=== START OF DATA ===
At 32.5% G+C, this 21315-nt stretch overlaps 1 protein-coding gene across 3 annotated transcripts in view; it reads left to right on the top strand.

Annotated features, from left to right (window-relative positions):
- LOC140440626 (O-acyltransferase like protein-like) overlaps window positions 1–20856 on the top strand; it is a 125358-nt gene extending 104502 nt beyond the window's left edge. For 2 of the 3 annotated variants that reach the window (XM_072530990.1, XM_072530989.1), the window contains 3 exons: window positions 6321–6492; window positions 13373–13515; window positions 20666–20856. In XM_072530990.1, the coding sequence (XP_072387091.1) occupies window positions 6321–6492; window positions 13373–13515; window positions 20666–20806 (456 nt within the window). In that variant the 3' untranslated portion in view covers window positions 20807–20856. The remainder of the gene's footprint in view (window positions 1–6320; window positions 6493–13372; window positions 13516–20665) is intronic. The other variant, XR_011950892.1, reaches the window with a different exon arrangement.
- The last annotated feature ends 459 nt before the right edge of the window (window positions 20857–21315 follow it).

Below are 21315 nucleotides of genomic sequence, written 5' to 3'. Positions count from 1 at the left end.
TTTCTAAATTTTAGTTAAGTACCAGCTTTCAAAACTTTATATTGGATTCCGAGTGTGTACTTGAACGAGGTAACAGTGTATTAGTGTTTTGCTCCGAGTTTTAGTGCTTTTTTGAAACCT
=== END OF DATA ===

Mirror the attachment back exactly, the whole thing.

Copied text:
At 32.5% G+C, this 21315-nt stretch overlaps 1 protein-coding gene across 3 annotated transcripts in view; it reads left to right on the top strand.

Annotated features, from left to right (window-relative positions):
- LOC140440626 (O-acyltransferase like protein-like) overlaps window positions 1–20856 on the top strand; it is a 125358-nt gene extending 104502 nt beyond the window's left edge. For 2 of the 3 annotated variants that reach the window (XM_072530990.1, XM_072530989.1), the window contains 3 exons: window positions 6321–6492; window positions 13373–13515; window positions 20666–20856. In XM_072530990.1, the coding sequence (XP_072387091.1) occupies window positions 6321–6492; window positions 13373–13515; window positions 20666–20806 (456 nt within the window). In that variant the 3' untranslated portion in view covers window positions 20807–20856. The remainder of the gene's footprint in view (window positions 1–6320; window positions 6493–13372; window positions 13516–20665) is intronic. The other variant, XR_011950892.1, reaches the window with a different exon arrangement.
- The last annotated feature ends 459 nt before the right edge of the window (window positions 20857–21315 follow it).

Below are 21315 nucleotides of genomic sequence, written 5' to 3'. Positions count from 1 at the left end.
TTTCTAAATTTTAGTTAAGTACCAGCTTTCAAAACTTTATATTGGATTCCGAGTGTGTACTTGAACGAGGTAACAGTGTATTAGTGTTTTGCTCCGAGTTTTAGTGCTTTTTTGAAACCT